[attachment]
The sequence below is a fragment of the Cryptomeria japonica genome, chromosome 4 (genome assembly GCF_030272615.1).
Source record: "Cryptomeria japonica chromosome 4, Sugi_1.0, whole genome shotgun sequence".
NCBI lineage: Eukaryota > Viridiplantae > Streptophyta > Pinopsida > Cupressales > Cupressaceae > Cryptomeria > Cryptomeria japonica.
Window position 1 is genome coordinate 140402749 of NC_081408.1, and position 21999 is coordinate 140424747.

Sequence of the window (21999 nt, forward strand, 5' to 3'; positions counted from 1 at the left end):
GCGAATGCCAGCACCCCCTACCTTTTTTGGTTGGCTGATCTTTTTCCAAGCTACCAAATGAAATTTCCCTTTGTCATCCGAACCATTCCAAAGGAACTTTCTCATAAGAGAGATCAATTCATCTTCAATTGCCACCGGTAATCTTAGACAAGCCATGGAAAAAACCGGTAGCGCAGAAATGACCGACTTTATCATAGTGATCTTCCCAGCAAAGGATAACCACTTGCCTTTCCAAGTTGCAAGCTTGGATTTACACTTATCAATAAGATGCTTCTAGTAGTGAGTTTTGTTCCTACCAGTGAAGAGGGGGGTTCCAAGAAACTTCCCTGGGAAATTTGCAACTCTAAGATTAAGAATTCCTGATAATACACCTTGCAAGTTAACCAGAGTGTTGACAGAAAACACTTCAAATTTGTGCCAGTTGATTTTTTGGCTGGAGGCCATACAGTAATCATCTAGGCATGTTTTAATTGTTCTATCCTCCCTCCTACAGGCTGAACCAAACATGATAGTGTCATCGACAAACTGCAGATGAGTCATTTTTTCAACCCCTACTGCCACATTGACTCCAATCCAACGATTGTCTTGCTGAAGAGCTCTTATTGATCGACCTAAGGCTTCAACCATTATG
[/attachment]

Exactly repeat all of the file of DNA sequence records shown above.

The sequence below is a fragment of the Cryptomeria japonica genome, chromosome 4 (genome assembly GCF_030272615.1).
Source record: "Cryptomeria japonica chromosome 4, Sugi_1.0, whole genome shotgun sequence".
NCBI lineage: Eukaryota > Viridiplantae > Streptophyta > Pinopsida > Cupressales > Cupressaceae > Cryptomeria > Cryptomeria japonica.
Window position 1 is genome coordinate 140402749 of NC_081408.1, and position 21999 is coordinate 140424747.

Sequence of the window (21999 nt, forward strand, 5' to 3'; positions counted from 1 at the left end):
GCGAATGCCAGCACCCCCTACCTTTTTTGGTTGGCTGATCTTTTTCCAAGCTACCAAATGAAATTTCCCTTTGTCATCCGAACCATTCCAAAGGAACTTTCTCATAAGAGAGATCAATTCATCTTCAATTGCCACCGGTAATCTTAGACAAGCCATGGAAAAAACCGGTAGCGCAGAAATGACCGACTTTATCATAGTGATCTTCCCAGCAAAGGATAACCACTTGCCTTTCCAAGTTGCAAGCTTGGATTTACACTTATCAATAAGATGCTTCTAGTAGTGAGTTTTGTTCCTACCAGTGAAGAGGGGGGTTCCAAGAAACTTCCCTGGGAAATTTGCAACTCTAAGATTAAGAATTCCTGATAATACACCTTGCAAGTTAACCAGAGTGTTGACAGAAAACACTTCAAATTTGTGCCAGTTGATTTTTTGGCTGGAGGCCATACAGTAATCATCTAGGCATGTTTTAATTGTTCTATCCTCCCTCCTACAGGCTGAACCAAACATGATAGTGTCATCGACAAACTGCAGATGAGTCATTTTTTCAACCCCTACTGCCACATTGACTCCAATCCAACGATTGTCTTGCTGAAGAGCTCTTATTGATCGACCTAAGGCTTCAACCATTATG